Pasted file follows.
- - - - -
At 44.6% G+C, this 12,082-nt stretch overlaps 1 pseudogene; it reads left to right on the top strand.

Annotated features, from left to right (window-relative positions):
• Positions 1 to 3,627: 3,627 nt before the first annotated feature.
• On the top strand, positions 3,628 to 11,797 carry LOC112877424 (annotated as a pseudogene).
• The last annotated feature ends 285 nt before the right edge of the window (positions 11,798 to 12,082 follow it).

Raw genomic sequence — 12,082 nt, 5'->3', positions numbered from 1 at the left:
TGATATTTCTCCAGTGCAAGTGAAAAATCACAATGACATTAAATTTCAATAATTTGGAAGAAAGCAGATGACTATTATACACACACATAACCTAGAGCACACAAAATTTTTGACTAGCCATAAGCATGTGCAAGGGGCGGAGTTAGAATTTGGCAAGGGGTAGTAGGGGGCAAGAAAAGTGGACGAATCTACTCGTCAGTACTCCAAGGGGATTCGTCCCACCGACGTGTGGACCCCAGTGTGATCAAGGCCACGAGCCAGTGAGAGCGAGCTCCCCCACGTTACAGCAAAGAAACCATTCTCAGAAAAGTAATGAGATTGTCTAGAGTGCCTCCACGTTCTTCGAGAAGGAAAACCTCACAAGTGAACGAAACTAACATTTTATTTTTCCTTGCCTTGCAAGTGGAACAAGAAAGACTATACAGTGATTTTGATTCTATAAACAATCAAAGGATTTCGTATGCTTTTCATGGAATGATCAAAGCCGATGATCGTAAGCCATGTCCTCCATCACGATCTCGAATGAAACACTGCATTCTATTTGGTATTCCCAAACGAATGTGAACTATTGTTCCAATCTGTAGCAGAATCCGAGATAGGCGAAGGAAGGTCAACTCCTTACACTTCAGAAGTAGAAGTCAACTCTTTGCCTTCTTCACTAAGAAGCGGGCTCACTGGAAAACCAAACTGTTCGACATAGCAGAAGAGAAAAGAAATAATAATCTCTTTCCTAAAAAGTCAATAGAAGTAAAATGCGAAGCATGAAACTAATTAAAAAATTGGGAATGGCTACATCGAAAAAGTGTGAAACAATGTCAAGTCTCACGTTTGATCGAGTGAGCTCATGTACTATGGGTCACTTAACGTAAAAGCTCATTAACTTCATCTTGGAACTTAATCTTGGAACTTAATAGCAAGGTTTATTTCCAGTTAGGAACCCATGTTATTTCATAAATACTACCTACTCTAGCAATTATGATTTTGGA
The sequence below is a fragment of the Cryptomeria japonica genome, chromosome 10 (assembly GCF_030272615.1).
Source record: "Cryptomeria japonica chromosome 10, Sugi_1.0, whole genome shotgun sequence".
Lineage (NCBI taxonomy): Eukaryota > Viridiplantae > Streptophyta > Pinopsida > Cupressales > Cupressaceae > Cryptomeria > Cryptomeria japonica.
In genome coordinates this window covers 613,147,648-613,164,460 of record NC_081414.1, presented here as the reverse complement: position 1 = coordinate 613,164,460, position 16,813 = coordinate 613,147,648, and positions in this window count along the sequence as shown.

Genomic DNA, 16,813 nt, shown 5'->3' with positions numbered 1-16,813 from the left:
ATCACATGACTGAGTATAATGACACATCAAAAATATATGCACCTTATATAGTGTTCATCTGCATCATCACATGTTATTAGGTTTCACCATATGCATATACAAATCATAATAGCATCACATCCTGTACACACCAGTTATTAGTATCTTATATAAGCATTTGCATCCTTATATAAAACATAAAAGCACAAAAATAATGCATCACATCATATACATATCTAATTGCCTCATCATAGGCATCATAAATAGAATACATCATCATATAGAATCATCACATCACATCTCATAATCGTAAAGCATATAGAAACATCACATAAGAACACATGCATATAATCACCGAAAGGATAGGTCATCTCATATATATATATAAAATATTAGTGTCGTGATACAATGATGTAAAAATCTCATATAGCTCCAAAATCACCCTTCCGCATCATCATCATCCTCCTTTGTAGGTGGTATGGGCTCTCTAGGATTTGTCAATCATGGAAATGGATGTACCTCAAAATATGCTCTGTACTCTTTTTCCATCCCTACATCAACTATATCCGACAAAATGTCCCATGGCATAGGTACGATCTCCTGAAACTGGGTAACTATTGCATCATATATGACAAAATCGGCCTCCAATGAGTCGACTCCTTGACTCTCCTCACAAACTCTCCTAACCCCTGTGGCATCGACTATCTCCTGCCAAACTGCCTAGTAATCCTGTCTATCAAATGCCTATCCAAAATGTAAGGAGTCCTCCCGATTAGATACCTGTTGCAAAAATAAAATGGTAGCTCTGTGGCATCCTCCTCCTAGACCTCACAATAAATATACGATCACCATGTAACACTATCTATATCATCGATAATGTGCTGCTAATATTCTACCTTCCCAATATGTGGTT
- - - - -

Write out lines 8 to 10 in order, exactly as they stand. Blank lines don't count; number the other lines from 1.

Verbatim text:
The sequence below is a fragment of the Cryptomeria japonica genome, chromosome 10 (assembly GCF_030272615.1).
Source record: "Cryptomeria japonica chromosome 10, Sugi_1.0, whole genome shotgun sequence".
Lineage (NCBI taxonomy): Eukaryota > Viridiplantae > Streptophyta > Pinopsida > Cupressales > Cupressaceae > Cryptomeria > Cryptomeria japonica.